Drawing from the fields of academia, law, and medicine, the final step towards certification involves a peer review process. To attain this final stamp of approval, the applicant must be reviewed by a panel of previously certified organizations- fellow social enterprises. This step capitalizes on the idea that a certified social enterprise will want to maintain the strength of the Buy with Heart brand; they will not admit a new member unless their mission and practices are solid representatives of the trademark.

Developing the Buy with Heart certification was a collaborative process among business leaders across Rhode Island. “From the beginning, Buy with Heart has drawn on the talents of various organizations and individuals willing to give their energy to the cause,” says Kelly Ramirez, Executive Director at SVPRI and director of the Buy with Heart initiative. Robert Leaver, professor and director of the Pawtucket-based think tank New Commons, contributed crucial expertise. Elizabeth Bennet, a PhD student at Brown University, provided significant scholastic contribution by publishing an analytical paper entitled, “A Social Enterprise Verification: Applying Lessons from the Fair Trade Movement”. Additionally, Buy with Heart has employed students and recent graduates from universities across the state.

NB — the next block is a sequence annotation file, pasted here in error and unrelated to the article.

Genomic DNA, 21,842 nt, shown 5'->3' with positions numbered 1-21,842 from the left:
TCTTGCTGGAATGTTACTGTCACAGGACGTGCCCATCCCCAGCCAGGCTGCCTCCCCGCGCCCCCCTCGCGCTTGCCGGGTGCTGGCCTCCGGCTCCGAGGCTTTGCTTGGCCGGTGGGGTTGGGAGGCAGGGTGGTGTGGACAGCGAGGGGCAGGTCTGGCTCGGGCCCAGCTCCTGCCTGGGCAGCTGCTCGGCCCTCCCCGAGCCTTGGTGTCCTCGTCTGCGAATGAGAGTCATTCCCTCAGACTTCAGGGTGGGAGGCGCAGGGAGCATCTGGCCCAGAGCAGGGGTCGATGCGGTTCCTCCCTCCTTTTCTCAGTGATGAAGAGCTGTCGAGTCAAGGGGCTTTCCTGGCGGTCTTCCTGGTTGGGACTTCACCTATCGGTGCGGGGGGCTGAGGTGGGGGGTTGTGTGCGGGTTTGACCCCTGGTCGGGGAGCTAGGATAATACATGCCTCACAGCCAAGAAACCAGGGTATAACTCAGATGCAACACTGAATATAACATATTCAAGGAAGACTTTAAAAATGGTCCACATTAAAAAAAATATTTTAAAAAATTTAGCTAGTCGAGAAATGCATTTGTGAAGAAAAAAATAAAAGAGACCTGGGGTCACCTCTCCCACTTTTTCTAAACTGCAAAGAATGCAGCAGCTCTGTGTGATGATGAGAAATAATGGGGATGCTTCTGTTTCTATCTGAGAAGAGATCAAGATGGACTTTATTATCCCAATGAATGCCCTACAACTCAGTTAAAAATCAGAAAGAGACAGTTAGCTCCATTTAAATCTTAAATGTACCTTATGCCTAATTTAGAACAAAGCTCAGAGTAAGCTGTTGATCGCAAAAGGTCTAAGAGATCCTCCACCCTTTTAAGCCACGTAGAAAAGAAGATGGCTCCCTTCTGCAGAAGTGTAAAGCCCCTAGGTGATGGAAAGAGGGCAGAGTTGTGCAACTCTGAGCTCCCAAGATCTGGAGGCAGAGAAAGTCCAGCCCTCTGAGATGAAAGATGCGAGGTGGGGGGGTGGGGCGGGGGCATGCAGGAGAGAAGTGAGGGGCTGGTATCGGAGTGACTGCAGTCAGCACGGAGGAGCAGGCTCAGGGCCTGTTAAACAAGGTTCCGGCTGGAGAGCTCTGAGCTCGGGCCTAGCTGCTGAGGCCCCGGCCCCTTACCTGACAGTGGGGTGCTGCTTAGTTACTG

Different than the Rest

The unique Buy with Heart Certification process has many benefits to the national community of social enterprises. First, it’s start-up friendly. The combination of a self and peer evaluation eliminates the need for a third-party certification, which can be expensive. Second, the Buy with Heart certification builds community. Becoming certified is the beginning, not the end of the process. In addition to reviewing new applicants for certification, members must participate in annual community learning forums organized by SVPRI to foster further community involvement. “It is really important for our members to be at the core of the decision-making process”, says Ramirez, noting that new standards and benchmarks will be discussed and improved as necessary at annual gatherings.

There are several hundred social enterprises in Rhode Island. Our small state has long been recognized as a hub of social innovation; the influence of the highly creative and entrepreneurial student community and the interconnected nature of our communities are vital components of the state’s entrepreneurial ecosystem. It is no surprise that great strides in the field of social entrepreneurship are happening here.

Don’t be surprised if sooner rather than later, the Buy with Heart logo appears in your grocery store or local café.

Buy With Heart is an awareness brand and umbrella campaign created by Social Venture Partners Rhode Island. Buy With Heart provides marketing resources and opportunities to social ventures so they can scale and maximize impact.

Visit, the one-stop-shop for more than 100 national social enterprise products and services.